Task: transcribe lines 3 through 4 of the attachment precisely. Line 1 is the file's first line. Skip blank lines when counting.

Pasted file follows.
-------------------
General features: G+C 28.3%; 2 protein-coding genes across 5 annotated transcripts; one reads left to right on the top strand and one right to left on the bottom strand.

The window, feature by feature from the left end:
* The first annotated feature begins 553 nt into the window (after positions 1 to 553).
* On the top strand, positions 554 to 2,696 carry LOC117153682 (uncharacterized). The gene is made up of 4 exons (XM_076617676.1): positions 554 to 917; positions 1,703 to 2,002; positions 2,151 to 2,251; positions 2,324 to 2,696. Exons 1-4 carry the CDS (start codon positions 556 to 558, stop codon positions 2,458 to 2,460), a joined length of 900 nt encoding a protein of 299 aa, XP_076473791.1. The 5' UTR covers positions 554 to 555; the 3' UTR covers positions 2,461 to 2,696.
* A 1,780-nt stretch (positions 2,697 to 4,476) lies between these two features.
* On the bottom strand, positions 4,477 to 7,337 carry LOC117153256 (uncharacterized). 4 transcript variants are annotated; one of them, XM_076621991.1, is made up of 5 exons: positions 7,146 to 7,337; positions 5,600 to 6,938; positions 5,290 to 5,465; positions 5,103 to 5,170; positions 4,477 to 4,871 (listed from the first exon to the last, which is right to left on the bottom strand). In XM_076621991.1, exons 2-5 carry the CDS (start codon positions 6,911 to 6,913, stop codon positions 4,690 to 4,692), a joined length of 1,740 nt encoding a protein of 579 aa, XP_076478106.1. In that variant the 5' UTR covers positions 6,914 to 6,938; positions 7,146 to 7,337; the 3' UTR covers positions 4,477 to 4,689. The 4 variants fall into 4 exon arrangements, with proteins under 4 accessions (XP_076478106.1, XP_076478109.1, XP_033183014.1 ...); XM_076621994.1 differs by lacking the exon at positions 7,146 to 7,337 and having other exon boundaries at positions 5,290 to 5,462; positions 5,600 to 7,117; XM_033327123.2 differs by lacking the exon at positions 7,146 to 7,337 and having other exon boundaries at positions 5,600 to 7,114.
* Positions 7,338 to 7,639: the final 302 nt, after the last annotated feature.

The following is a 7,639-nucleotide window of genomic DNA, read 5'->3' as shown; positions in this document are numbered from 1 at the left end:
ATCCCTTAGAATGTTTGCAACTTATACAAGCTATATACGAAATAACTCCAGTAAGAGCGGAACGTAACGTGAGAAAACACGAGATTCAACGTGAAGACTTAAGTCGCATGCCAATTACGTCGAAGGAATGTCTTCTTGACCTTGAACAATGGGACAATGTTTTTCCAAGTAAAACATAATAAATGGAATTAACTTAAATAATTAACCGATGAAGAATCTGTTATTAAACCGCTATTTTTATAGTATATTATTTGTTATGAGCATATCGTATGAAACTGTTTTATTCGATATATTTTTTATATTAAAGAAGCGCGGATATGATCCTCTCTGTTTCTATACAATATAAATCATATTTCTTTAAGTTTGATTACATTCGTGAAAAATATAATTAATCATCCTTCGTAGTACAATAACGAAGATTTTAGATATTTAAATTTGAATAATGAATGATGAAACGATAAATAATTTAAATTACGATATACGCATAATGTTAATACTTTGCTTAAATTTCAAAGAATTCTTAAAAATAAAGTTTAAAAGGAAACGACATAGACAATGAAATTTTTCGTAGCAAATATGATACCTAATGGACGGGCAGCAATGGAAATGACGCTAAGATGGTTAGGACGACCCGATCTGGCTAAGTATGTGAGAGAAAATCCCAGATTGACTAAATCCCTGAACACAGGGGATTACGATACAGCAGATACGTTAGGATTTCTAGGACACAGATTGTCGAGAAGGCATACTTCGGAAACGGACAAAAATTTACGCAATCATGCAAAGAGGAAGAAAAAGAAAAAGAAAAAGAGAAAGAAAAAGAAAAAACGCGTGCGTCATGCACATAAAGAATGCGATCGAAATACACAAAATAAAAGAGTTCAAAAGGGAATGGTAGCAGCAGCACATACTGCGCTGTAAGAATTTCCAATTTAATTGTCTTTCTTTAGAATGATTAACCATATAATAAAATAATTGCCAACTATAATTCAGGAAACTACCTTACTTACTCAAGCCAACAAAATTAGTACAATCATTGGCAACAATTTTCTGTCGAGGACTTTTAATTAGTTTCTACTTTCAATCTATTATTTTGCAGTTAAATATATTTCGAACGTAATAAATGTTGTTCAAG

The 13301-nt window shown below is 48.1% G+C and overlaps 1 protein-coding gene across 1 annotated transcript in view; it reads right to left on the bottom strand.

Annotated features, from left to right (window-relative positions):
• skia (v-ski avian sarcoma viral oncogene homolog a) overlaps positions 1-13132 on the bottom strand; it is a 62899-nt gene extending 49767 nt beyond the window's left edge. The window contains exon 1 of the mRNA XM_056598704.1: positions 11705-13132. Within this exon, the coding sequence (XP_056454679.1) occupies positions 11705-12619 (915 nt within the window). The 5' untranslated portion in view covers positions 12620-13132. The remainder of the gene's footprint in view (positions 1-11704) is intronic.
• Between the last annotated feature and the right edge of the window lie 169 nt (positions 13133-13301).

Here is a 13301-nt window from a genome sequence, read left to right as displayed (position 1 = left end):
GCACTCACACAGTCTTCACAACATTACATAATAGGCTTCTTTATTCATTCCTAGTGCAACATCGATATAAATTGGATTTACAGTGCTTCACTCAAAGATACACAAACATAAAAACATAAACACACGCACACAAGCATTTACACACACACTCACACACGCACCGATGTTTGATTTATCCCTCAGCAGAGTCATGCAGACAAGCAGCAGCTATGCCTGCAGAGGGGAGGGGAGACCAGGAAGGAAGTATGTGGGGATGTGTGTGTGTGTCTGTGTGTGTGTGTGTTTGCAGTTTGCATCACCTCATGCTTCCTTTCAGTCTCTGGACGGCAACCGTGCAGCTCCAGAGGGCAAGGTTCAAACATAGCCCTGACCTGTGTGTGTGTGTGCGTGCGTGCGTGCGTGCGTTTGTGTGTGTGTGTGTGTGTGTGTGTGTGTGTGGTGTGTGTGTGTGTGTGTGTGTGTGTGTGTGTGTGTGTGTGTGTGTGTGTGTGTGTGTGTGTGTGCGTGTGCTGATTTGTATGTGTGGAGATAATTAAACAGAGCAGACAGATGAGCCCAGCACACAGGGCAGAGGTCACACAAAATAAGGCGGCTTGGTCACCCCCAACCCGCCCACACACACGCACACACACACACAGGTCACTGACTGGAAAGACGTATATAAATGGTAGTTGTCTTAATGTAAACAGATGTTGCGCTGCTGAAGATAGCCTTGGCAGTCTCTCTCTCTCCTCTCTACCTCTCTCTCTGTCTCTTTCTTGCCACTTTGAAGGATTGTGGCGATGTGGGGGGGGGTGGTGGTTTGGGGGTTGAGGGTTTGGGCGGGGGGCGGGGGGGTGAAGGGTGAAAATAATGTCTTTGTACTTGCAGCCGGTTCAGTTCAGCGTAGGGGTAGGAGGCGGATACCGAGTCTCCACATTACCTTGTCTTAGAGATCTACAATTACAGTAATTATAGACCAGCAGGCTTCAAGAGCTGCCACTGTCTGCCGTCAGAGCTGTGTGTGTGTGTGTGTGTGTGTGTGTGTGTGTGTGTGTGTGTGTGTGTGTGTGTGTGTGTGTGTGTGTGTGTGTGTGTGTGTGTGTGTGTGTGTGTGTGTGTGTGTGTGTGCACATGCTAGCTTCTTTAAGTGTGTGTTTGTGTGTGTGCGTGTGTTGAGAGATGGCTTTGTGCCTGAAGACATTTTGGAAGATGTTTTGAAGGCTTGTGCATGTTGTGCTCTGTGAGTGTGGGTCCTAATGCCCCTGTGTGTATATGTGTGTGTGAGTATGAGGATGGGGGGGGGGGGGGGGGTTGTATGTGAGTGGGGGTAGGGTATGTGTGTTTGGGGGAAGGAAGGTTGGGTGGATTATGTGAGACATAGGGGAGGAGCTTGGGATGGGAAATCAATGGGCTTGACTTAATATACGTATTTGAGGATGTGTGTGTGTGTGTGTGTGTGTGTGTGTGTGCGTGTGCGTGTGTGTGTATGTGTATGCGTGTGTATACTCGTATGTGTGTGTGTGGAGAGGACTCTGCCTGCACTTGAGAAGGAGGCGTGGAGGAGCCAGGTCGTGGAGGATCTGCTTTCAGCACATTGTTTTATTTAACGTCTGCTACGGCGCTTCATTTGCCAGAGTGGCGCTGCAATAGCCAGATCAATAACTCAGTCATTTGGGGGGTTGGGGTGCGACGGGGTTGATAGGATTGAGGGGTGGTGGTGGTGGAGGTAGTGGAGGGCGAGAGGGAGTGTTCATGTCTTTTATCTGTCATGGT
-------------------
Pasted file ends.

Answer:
* The first annotated feature begins 553 nt into the window (after positions 1 to 553).
* On the top strand, positions 554 to 2,696 carry LOC117153682 (uncharacterized). The gene is made up of 4 exons (XM_076617676.1): positions 554 to 917; positions 1,703 to 2,002; positions 2,151 to 2,251; positions 2,324 to 2,696. Exons 1-4 carry the CDS (start codon positions 556 to 558, stop codon positions 2,458 to 2,460), a joined length of 900 nt encoding a protein of 299 aa, XP_076473791.1. The 5' UTR covers positions 554 to 555; the 3' UTR covers positions 2,461 to 2,696.